Did you choose print or did print choose you?
Print chose me. When my family immigrated to Paso Robles in 1980 without a word of English, my parents worked multiple jobs (which seemed like 24/7) to survive and feed our large family. My father landed a fork-lift driver and web pressman position at ProForms (now International Security Products, Inc) in 1986 which allowed him to purchase our first home in America and raise my sisters and me in the world of print.
How do you establish credibility with customers, colleagues and bosses?
I am a firm believer in seeking to be a servant leader in all facets of life and work. To be a servant leader, I follow the model taught at CCL.org (Center for Creative Leadership): 3 dimensions of trust https://bit.ly/2UHvr68.
Trust, to me, is everything in life and work. Building trust is how I establish credibility with customers, colleagues, and bosses. Like trust is everything in marriage and family, it applies to business relationships equally.
What advice can you offer regarding negotiating salary raises/ addressing fair pay issues?
Well, I come from a different perspective on salary negotiations. Since I am a consummate salesperson (by the way, I believe everyone is a salesperson “To Sell is Human” -Daniel Pink), I am more concerned about equal opportunity in opportunities to sell and make commissions. Success in shattering sales targets by a woman in the print industry is exceptional, growing up in the industry. So, I focus on how our leaders are equally creating the playing field and giving me the equal opportunity to be successful in hitting sales targets and earnings potential.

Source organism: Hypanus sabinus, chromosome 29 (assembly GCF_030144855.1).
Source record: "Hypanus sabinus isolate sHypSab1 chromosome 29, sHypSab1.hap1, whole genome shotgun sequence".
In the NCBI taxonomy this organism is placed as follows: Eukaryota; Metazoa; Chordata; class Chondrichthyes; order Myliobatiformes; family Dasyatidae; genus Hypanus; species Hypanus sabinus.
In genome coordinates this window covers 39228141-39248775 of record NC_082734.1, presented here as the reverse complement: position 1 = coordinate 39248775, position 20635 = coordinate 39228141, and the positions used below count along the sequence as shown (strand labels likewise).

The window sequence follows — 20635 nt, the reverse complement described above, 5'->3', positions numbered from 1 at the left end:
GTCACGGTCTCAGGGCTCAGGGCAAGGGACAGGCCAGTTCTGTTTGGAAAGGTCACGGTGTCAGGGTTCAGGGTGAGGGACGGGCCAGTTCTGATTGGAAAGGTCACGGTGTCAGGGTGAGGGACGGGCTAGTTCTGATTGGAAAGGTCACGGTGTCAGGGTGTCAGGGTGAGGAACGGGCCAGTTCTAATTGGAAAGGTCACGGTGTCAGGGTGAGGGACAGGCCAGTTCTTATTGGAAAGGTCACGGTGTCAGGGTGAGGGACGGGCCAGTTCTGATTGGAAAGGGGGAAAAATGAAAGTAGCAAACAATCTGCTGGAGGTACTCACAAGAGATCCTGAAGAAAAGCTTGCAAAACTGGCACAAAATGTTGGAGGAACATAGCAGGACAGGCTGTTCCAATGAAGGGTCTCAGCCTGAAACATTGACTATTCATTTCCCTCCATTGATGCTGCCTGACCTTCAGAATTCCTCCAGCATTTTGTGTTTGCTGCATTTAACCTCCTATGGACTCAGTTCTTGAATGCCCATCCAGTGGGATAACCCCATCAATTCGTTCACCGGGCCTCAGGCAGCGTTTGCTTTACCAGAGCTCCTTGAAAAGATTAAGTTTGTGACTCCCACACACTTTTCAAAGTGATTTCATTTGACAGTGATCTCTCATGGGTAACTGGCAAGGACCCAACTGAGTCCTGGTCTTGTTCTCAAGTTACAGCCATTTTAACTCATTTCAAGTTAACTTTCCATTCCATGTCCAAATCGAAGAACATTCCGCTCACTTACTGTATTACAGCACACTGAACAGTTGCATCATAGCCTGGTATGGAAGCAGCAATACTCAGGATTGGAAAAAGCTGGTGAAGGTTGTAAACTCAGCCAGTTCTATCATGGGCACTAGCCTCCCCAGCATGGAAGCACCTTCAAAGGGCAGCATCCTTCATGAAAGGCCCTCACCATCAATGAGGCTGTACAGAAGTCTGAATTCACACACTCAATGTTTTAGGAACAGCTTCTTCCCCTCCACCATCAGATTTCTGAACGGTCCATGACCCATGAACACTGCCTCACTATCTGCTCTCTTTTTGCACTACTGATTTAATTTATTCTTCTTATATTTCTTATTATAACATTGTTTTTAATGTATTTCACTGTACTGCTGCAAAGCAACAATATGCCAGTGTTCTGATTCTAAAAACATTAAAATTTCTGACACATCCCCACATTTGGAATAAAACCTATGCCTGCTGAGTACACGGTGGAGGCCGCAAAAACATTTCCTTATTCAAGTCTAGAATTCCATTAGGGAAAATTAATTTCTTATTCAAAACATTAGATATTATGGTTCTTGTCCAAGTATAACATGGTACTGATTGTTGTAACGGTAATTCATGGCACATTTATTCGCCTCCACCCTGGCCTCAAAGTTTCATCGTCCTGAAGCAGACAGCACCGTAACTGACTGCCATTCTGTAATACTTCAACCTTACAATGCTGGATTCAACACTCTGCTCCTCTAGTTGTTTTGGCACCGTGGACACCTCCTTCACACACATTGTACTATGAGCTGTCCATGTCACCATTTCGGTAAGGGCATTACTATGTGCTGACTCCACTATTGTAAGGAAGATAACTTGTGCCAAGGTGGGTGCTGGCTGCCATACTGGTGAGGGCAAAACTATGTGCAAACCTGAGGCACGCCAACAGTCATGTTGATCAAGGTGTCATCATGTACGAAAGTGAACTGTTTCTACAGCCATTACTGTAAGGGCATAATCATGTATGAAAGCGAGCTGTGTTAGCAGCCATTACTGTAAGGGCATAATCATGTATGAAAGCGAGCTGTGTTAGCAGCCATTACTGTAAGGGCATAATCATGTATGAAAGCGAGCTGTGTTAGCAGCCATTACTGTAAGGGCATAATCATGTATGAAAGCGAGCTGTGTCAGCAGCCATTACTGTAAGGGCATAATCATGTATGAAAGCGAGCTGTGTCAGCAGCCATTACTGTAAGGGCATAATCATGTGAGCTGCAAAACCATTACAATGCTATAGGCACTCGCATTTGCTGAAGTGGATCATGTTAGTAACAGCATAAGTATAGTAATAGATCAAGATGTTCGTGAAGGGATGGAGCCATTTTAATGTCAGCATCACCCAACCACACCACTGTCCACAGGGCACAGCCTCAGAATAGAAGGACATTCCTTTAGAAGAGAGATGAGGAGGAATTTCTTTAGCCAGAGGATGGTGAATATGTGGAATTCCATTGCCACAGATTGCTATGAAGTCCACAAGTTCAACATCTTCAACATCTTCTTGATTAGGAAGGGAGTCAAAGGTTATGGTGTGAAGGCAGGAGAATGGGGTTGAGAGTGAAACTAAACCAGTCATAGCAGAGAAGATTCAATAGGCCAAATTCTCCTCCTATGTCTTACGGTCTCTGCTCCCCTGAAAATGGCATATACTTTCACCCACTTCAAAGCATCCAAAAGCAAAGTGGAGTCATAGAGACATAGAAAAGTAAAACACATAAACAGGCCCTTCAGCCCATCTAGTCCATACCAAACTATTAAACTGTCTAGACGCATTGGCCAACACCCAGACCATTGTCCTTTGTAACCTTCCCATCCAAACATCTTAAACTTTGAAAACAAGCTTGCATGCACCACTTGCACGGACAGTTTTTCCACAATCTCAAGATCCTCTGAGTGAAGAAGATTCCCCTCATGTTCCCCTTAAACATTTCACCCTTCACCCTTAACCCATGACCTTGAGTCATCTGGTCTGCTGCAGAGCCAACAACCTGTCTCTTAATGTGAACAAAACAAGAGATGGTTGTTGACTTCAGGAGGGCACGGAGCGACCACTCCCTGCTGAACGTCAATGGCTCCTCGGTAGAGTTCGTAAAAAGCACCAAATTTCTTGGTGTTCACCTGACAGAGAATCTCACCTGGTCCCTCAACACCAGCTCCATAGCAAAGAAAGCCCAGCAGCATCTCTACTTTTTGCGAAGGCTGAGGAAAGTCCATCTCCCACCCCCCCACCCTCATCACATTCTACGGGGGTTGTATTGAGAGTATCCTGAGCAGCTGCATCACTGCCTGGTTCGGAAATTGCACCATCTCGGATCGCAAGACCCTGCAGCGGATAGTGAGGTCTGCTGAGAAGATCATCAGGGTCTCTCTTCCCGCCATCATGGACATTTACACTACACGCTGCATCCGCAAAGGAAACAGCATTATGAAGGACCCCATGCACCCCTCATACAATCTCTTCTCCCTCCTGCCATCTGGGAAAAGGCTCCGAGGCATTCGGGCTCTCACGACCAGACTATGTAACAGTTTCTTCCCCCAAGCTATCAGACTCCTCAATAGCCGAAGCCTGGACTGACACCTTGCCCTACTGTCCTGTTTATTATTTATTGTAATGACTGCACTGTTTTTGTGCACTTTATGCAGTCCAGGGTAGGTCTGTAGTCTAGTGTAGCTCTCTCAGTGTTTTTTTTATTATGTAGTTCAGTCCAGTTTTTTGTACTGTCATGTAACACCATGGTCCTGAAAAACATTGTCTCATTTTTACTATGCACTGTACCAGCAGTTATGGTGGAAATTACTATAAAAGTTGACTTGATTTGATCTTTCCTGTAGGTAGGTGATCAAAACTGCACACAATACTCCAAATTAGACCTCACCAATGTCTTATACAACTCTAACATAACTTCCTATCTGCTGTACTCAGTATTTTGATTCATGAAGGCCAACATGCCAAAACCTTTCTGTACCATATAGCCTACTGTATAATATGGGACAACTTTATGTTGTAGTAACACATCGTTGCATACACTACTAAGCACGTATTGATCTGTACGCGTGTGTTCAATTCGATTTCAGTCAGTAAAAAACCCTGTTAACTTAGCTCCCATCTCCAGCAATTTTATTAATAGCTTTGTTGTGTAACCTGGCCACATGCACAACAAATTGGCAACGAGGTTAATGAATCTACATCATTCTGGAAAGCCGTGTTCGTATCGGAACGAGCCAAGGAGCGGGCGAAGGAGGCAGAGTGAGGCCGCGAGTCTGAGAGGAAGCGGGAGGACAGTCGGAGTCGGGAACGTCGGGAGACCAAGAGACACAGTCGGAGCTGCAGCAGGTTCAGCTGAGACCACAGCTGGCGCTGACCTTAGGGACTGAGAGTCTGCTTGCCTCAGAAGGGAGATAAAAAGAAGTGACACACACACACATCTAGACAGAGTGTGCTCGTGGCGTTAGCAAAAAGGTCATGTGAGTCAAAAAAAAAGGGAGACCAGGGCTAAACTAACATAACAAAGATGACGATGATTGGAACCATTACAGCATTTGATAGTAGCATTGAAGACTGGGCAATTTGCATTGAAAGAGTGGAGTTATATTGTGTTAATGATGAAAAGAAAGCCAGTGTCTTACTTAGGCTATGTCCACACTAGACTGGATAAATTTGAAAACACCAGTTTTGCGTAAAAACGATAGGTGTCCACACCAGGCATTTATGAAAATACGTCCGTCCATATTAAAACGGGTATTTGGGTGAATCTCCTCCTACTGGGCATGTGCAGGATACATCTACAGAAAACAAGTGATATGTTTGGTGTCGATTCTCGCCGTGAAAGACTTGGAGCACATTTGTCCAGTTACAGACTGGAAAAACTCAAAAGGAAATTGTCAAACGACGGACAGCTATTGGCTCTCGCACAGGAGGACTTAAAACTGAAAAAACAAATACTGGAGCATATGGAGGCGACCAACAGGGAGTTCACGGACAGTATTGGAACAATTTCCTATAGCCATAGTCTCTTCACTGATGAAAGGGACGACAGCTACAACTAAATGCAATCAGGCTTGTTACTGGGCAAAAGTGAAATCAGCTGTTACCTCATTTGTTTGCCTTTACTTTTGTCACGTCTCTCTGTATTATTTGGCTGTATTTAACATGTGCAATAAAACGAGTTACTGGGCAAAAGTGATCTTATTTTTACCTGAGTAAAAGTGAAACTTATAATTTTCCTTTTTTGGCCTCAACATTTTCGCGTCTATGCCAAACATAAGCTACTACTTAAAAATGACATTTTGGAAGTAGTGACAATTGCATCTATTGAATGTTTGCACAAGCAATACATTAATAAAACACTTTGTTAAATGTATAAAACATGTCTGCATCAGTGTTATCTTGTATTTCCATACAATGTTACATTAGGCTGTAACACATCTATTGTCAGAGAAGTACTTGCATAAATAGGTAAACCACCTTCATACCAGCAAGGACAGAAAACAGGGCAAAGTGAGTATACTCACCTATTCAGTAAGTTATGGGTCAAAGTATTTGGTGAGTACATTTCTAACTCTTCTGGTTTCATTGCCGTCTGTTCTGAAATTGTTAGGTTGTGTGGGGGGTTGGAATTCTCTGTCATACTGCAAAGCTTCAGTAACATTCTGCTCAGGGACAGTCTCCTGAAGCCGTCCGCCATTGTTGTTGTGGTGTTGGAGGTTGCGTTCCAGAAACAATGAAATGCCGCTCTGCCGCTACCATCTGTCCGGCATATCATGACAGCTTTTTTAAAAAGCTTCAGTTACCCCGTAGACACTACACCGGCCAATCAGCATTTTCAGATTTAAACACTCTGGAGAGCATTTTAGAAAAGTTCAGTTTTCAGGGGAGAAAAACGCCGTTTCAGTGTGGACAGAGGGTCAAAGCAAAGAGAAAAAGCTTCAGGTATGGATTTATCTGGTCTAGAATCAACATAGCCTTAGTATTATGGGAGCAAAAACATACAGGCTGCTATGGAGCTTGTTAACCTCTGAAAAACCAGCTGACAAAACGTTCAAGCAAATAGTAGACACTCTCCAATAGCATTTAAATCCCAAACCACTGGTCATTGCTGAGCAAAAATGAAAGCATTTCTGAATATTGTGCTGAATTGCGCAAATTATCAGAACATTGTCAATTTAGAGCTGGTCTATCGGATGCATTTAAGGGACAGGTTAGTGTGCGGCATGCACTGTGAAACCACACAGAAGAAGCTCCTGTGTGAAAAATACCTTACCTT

Salary in sales is only a small portion of your income. It is about ensuring that you are with a company that doesn’t “cap” or put a ceiling on your earning potential (commissions), meanwhile, safeguarding the territory given has the equal potential as your male counter-parts to leverage your commission plan. Sales commission plans drive behaviour. So, if a companies’ commissions plan and bonus structure are all about driving how many “units” install in the field in a given year, a woman like me, tend to get drowned out by aggressive extroverted male sales reps whom always only want more substantial and extensive territories to sell equipment whether the business can justify it or not. However, if commission plans are incenting their reps to provide total business solutions to help printers grow and be a strategic partner to their businesses (long term business stability strategy), I will be very competitive 😉.
What advice did you receive early in your career that you wished you had followed?
Speak up sooner than later. Advocate for yourself. I have double things against me. I am a woman and an Asian minority. I have to battle many stereotypes and biased perceptions before even opening my mouth. Being quiet (oh, “Quiet” by Susan Cain hits every brain synapses like the Wizarding World of Harry Potter does for my then 6-year-old daughter in the picture who read the whole Harry Potter Series. Twice.) has served me well in my sales career as I listen more than talk. However, there are times where women have to speak up and stand up for what is right, equal and fair. Not only for ourselves, but for our female community at large.
Our daughters depend on us to do so and continue to carve out a path for them to thrive equally. Moreover, speaking up is not necessarily vocal. Speaking up can be done in a written format, and these days using social media platforms to speak-up, stand-up, and fight for causes you believe is paramount. #noexcuses #nogendernonsense #speakup. I leave you with a favorite quote: “The Soul has no Gender” – Clarissa Pinkola Estes